Tacchaka, Tacchakā: 4 definitions



Tacchaka means something in Buddhism, Pali, Hinduism, Sanskrit. If you want to know the exact meaning, history, etymology or English translation of this term then check out the descriptions on this page. Add your comment or reference to a book if you want to contribute to this summary article.

Alternative spellings of this word include Tachchhaka.

In Buddhism

Theravada (major branch of Buddhism)

Source: Pali Kanon: Pali Proper Names

A class of Nagas present at the Mahasamaya. D.ii.258.

context information

Theravāda is a major branch of Buddhism having the the Pali canon (tipitaka) as their canonical literature, which includes the vinaya-pitaka (monastic rules), the sutta-pitaka (Buddhist sermons) and the abhidhamma-pitaka (philosophy and psychology).

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Languages of India and abroad

Pali-English dictionary

[«previous (T) next»] — Tacchaka in Pali glossary
Source: BuddhaSasana: Concise Pali-English Dictionary

tacchaka : (m.) a carpenter; chipper of wood.

Source: Sutta: The Pali Text Society's Pali-English Dictionary

Tacchaka, =taccha1. (a) a carpenter Dh. 80 (cp. DhA. II, 147); Miln. 413. magga° a road-builder J. VI, 348.—(b)=taccha-sūkara J. IV, 350.—(c) a class of Nāgas D. II, 258.—f. tacchikā a woman of low social standing (=veṇī, bamboo-worker) J. V, 306. (Page 293)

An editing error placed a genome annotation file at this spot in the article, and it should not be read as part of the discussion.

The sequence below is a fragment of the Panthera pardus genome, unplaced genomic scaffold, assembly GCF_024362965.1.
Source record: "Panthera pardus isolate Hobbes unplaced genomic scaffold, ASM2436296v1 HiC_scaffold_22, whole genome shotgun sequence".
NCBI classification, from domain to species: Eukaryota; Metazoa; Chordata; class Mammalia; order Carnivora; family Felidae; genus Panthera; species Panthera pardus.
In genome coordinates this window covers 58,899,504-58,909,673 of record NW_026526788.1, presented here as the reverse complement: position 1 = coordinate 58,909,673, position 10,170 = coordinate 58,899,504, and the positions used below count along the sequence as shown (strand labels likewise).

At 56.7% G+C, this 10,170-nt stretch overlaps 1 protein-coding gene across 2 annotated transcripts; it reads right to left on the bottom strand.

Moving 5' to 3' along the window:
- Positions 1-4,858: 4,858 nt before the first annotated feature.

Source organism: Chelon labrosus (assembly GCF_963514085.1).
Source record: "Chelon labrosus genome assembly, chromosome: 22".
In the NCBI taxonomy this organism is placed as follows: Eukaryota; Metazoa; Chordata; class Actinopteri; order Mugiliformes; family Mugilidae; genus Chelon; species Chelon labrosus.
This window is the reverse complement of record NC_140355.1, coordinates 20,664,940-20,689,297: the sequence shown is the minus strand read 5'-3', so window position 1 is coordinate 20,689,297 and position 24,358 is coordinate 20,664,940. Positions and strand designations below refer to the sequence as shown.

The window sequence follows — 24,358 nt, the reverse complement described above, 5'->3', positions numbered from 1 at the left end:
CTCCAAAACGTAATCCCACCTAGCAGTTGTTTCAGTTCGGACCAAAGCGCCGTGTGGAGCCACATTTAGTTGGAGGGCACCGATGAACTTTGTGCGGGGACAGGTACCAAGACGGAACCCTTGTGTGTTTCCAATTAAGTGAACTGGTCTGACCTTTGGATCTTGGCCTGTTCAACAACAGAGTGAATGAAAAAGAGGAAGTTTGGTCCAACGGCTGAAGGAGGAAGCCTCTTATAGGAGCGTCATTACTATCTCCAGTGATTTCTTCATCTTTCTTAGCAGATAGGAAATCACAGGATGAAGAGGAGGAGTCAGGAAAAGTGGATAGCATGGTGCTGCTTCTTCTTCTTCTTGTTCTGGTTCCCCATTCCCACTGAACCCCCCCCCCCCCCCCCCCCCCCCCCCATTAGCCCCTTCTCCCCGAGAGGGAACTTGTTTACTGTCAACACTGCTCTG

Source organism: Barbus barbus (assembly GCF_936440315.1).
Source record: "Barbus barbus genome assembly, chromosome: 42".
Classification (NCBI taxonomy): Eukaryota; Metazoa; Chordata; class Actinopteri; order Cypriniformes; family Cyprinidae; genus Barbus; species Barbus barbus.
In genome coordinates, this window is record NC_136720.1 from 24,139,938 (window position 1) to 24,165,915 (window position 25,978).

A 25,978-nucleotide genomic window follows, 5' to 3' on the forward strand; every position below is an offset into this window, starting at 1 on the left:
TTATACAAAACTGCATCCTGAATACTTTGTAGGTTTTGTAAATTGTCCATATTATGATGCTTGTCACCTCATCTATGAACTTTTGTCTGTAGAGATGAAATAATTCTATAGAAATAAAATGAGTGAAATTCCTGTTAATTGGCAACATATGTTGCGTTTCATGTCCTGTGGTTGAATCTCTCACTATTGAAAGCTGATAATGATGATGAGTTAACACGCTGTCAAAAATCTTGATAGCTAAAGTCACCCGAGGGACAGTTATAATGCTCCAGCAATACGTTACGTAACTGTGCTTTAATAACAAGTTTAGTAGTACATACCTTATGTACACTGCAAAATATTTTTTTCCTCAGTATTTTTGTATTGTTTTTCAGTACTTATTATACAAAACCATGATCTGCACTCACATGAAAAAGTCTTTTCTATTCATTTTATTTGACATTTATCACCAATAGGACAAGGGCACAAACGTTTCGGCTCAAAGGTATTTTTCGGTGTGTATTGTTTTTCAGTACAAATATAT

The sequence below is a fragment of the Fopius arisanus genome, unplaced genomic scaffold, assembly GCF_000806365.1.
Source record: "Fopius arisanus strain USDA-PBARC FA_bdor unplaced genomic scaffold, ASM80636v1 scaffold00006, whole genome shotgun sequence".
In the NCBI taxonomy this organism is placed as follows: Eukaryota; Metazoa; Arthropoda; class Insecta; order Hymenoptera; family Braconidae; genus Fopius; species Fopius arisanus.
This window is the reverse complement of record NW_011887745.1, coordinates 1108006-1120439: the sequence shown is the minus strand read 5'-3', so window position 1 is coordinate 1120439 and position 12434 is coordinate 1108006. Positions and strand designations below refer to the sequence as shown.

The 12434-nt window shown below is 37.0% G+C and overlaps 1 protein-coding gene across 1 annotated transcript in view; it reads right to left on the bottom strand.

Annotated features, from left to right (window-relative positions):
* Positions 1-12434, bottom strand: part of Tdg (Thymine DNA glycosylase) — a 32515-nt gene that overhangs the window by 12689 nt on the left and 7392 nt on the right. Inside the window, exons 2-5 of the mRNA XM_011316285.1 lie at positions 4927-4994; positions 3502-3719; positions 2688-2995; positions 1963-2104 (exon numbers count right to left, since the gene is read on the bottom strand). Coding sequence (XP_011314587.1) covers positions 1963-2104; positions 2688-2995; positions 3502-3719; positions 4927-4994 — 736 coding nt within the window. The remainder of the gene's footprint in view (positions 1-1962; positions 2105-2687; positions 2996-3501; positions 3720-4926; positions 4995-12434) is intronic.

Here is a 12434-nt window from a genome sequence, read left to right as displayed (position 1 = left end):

Pali book cover
context information

Pali is the language of the Tipiṭaka, which is the sacred canon of Theravāda Buddhism and contains much of the Buddha’s speech. Closeley related to Sanskrit, both languages are used interchangeably between religions.

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Sanskrit dictionary

Source: Cologne Digital Sanskrit Dictionaries: Edgerton Buddhist Hybrid Sanskrit Dictionary

Tacchaka (तच्छक).—(= Pali id.; § 2.18; Sanskrit takṣaka), carpenter, woodworker: Udānavarga xvii.10 (same in same verse Pali Dhammapada (Pali) 80 etc.). Cf. next.

context information

Sanskrit, also spelled संस्कृतम् (saṃskṛtam), is an ancient language of India commonly seen as the grandmother of the Indo-European language family (even English!). Closely allied with Prakrit and Pali, Sanskrit is more exhaustive in both grammar and terms and has the most extensive collection of literature in the world, greatly surpassing its sister-languages Greek and Latin.

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